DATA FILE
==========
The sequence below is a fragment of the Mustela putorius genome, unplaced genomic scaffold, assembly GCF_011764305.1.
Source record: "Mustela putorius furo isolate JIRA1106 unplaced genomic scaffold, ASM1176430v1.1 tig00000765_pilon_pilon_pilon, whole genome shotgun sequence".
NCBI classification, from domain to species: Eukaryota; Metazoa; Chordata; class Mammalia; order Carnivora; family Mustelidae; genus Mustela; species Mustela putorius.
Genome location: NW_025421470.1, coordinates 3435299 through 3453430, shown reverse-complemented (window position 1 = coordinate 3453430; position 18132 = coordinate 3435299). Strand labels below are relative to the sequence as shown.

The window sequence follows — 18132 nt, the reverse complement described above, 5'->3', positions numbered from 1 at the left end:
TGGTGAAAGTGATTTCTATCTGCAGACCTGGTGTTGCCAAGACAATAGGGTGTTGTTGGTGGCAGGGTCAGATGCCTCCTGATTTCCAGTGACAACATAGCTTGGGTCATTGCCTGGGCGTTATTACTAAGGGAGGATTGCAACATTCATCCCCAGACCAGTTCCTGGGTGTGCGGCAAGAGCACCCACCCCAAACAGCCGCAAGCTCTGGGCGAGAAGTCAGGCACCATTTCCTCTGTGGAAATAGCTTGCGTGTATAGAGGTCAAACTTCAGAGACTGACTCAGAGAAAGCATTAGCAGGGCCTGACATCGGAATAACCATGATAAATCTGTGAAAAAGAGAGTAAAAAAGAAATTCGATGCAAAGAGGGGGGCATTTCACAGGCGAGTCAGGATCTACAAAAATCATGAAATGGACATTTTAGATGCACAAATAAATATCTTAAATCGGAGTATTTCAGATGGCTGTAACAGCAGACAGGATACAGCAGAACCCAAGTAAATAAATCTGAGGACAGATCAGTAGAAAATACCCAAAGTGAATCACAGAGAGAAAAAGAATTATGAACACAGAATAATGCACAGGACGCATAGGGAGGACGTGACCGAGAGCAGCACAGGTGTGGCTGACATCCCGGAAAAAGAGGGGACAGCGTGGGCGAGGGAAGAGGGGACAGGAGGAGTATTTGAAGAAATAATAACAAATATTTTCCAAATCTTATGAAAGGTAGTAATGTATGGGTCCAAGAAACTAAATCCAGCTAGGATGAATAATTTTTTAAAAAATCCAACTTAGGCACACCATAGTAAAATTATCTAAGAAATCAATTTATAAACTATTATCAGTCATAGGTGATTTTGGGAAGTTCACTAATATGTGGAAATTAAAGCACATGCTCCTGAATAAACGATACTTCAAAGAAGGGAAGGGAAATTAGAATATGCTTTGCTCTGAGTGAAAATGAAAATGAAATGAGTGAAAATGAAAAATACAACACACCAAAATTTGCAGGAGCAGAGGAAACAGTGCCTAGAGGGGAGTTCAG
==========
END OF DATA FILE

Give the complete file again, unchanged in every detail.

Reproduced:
The sequence below is a fragment of the Mustela putorius genome, unplaced genomic scaffold, assembly GCF_011764305.1.
Source record: "Mustela putorius furo isolate JIRA1106 unplaced genomic scaffold, ASM1176430v1.1 tig00000765_pilon_pilon_pilon, whole genome shotgun sequence".
NCBI classification, from domain to species: Eukaryota; Metazoa; Chordata; class Mammalia; order Carnivora; family Mustelidae; genus Mustela; species Mustela putorius.
Genome location: NW_025421470.1, coordinates 3435299 through 3453430, shown reverse-complemented (window position 1 = coordinate 3453430; position 18132 = coordinate 3435299). Strand labels below are relative to the sequence as shown.

The window sequence follows — 18132 nt, the reverse complement described above, 5'->3', positions numbered from 1 at the left end:
TGGTGAAAGTGATTTCTATCTGCAGACCTGGTGTTGCCAAGACAATAGGGTGTTGTTGGTGGCAGGGTCAGATGCCTCCTGATTTCCAGTGACAACATAGCTTGGGTCATTGCCTGGGCGTTATTACTAAGGGAGGATTGCAACATTCATCCCCAGACCAGTTCCTGGGTGTGCGGCAAGAGCACCCACCCCAAACAGCCGCAAGCTCTGGGCGAGAAGTCAGGCACCATTTCCTCTGTGGAAATAGCTTGCGTGTATAGAGGTCAAACTTCAGAGACTGACTCAGAGAAAGCATTAGCAGGGCCTGACATCGGAATAACCATGATAAATCTGTGAAAAAGAGAGTAAAAAAGAAATTCGATGCAAAGAGGGGGGCATTTCACAGGCGAGTCAGGATCTACAAAAATCATGAAATGGACATTTTAGATGCACAAATAAATATCTTAAATCGGAGTATTTCAGATGGCTGTAACAGCAGACAGGATACAGCAGAACCCAAGTAAATAAATCTGAGGACAGATCAGTAGAAAATACCCAAAGTGAATCACAGAGAGAAAAAGAATTATGAACACAGAATAATGCACAGGACGCATAGGGAGGACGTGACCGAGAGCAGCACAGGTGTGGCTGACATCCCGGAAAAAGAGGGGACAGCGTGGGCGAGGGAAGAGGGGACAGGAGGAGTATTTGAAGAAATAATAACAAATATTTTCCAAATCTTATGAAAGGTAGTAATGTATGGGTCCAAGAAACTAAATCCAGCTAGGATGAATAATTTTTTAAAAAATCCAACTTAGGCACACCATAGTAAAATTATCTAAGAAATCAATTTATAAACTATTATCAGTCATAGGTGATTTTGGGAAGTTCACTAATATGTGGAAATTAAAGCACATGCTCCTGAATAAACGATACTTCAAAGAAGGGAAGGGAAATTAGAATATGCTTTGCTCTGAGTGAAAATGAAAATGAAATGAGTGAAAATGAAAAATACAACACACCAAAATTTGCAGGAGCAGAGGAAACAGTGCCTAGAGGGGAGTTCAG